The Abundance and Biting Behaviour of Anopheles merus (Dönitz) in Gokwe South District, Zimbabwe
Dandalo, Leonard Chikondi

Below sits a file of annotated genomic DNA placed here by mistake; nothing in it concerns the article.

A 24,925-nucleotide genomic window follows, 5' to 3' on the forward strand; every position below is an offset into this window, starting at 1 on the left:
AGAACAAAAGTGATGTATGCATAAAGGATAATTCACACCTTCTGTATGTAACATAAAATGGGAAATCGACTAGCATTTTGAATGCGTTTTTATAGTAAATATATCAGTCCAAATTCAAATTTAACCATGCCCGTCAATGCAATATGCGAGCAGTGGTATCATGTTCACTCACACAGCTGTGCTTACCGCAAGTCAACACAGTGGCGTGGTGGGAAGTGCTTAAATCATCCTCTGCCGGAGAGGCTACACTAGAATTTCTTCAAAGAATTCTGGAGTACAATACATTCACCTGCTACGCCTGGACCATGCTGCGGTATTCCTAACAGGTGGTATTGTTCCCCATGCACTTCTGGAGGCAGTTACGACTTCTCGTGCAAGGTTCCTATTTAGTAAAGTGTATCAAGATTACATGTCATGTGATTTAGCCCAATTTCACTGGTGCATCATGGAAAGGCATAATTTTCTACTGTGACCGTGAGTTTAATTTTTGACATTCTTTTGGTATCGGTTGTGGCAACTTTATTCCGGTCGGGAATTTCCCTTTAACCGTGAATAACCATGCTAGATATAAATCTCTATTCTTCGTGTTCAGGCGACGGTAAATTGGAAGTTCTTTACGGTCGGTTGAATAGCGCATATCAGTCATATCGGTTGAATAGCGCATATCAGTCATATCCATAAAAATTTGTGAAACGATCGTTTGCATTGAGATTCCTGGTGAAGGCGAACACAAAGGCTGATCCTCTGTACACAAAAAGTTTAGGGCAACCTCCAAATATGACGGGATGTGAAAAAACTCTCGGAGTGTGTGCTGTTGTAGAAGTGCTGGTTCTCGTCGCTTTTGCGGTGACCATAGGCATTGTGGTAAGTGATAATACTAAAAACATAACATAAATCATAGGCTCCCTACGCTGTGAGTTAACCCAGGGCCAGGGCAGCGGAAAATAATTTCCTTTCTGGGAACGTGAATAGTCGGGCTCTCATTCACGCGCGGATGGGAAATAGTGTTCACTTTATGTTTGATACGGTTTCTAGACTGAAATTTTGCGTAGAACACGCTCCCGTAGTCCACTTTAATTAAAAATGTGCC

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Malaria is a major public health problem in most sub-Saharan countries. Anopheles merus (Dönitz), a saltwater breeding member of An. gambiae complex, is involved in low rate malaria transmission in this region. In this study, female anopheline mosquitoes were collected at Masakadza in Gokwe South District to determine the biting cycle of An. gambiae complex species and the relative abundance of malaria vectors in this area for effective vector sampling and control. Three adult mosquito collection techniques were employed: window trap, knockdown and human-baited tent trap. Peak biting activity by An. gambiae complex species and An. merus during the three months of sampling showed seasonal variations in the biting cycle of these species at Masakadza. The peak of biting activity for An. gambiae complex species occurred at 2200 hours in November 2006, 0300 hours in January 2007, and 2200 hours in March whereas the peak of biting activity for An. merus occurred at 2200 hours in November 2006, midnight in January and March 2007. Anopheles merus was found to be the predominant species accounting for 70% of total collections based on morphological identification. The study also revealed that the resting behaviour of An. gambiae complex species in this area is mainly exophilic with mean hut densities of 0.2 mosquitoes per hut. It is suggested that more insecticide-treated bed nets be used in this area for effective control of malaria vectors and further studies be conducted to determine the role of An. merus in malaria transmission.